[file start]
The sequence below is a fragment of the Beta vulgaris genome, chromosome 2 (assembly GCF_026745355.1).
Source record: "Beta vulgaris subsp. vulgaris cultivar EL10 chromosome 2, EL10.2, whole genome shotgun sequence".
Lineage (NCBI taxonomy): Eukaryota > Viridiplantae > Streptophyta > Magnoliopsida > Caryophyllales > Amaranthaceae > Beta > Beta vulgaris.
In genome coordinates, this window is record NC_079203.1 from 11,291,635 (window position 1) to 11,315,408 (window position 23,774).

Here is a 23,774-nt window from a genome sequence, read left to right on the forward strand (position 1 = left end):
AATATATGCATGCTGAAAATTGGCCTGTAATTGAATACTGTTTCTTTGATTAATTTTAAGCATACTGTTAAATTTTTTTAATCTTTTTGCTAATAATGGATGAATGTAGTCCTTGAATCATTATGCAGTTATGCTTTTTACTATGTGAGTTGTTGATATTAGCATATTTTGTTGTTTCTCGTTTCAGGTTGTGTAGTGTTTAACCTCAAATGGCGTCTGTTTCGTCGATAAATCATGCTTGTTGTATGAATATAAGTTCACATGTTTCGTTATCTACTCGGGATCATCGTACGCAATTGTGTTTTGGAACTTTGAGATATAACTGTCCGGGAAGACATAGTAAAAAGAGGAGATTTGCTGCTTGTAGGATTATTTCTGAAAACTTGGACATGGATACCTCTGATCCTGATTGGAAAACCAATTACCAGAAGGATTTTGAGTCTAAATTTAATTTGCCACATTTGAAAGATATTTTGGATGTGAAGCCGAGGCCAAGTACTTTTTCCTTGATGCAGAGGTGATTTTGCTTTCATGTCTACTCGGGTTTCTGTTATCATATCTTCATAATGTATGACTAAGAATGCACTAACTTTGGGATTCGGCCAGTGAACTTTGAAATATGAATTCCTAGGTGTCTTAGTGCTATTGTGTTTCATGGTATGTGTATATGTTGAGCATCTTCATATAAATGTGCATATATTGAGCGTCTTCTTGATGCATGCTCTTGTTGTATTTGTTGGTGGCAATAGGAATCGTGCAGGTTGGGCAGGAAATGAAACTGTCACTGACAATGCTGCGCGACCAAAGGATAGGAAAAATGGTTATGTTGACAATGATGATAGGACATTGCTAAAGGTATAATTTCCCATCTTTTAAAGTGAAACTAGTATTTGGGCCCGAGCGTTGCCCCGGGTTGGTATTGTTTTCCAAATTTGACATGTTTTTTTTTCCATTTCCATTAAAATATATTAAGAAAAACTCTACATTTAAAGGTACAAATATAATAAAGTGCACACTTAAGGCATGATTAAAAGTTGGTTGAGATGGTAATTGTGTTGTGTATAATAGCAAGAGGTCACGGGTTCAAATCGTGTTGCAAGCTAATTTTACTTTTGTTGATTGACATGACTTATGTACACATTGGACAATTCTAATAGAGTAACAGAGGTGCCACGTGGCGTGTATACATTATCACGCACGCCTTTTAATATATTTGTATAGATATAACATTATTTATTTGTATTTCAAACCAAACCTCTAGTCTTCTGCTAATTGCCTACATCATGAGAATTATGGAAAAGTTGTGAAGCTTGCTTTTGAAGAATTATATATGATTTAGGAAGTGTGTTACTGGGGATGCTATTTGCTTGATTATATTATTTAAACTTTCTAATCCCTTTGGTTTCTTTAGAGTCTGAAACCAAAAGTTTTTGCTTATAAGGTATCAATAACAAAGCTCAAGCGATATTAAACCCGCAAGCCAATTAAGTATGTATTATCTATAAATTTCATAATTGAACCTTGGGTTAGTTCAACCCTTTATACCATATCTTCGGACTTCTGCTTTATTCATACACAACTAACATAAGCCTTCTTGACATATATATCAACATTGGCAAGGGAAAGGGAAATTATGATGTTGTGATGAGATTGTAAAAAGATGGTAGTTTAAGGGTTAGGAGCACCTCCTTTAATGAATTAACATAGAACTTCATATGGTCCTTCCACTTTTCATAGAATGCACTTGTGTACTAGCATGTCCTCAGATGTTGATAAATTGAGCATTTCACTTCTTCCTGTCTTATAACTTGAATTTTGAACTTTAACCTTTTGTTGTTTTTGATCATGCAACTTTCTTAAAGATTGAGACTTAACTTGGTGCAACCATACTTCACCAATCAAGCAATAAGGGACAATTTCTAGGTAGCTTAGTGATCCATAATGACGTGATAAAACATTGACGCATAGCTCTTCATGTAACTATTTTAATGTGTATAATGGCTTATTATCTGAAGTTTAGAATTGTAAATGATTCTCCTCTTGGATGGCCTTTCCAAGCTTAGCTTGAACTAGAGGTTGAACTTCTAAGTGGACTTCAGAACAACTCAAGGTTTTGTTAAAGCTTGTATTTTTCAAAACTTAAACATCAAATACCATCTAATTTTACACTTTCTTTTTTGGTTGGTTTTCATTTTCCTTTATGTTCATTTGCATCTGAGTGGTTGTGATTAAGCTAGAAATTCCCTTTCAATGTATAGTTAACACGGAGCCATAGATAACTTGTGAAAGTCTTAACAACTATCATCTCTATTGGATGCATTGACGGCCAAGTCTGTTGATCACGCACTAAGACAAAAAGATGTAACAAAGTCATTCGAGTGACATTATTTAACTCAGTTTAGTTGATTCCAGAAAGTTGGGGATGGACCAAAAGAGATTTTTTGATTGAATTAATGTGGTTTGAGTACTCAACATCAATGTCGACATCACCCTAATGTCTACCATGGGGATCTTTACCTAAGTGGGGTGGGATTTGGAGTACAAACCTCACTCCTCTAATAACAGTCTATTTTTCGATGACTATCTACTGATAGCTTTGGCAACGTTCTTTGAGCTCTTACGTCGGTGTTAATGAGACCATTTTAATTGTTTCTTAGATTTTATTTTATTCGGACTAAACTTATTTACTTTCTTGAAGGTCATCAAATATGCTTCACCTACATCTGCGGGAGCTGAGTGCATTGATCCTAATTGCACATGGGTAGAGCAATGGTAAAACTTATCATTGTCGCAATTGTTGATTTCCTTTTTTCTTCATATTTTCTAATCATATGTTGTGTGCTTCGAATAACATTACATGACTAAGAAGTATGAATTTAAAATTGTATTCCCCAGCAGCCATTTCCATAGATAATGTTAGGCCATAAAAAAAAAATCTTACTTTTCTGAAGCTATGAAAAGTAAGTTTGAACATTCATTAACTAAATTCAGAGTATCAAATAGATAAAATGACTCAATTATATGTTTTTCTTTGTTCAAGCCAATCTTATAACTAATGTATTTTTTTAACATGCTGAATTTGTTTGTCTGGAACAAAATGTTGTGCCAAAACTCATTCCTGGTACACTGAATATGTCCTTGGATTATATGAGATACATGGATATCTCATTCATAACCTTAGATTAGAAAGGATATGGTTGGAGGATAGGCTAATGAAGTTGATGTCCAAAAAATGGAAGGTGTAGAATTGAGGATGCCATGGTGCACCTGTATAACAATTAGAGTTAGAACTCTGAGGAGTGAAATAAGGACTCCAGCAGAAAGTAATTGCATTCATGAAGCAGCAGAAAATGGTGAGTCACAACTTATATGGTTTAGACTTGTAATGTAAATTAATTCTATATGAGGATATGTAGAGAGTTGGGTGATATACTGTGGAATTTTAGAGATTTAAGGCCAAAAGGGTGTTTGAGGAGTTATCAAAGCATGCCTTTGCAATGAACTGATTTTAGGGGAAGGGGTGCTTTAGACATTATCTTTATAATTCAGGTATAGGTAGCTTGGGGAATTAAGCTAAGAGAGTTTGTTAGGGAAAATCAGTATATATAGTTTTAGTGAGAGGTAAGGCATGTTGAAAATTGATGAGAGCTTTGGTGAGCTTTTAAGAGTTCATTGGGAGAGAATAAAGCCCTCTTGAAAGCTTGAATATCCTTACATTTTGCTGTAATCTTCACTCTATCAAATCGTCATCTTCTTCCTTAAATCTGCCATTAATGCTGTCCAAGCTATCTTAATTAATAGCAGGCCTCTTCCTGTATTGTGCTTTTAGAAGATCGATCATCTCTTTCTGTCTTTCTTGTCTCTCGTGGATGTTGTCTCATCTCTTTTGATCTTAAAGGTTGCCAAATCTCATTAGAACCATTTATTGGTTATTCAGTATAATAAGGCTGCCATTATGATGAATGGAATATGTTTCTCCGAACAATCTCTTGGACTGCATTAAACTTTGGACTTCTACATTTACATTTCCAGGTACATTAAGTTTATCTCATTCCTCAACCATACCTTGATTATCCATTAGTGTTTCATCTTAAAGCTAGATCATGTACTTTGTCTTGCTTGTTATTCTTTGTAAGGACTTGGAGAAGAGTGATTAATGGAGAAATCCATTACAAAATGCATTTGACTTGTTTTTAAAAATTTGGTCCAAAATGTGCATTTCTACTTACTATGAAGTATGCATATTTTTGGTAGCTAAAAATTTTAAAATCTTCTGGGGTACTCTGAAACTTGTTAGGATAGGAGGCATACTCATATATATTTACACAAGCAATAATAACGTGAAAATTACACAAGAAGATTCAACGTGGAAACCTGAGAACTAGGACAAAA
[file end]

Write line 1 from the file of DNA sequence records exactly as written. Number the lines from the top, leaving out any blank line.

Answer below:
The sequence below is a fragment of the Beta vulgaris genome, chromosome 2 (assembly GCF_026745355.1).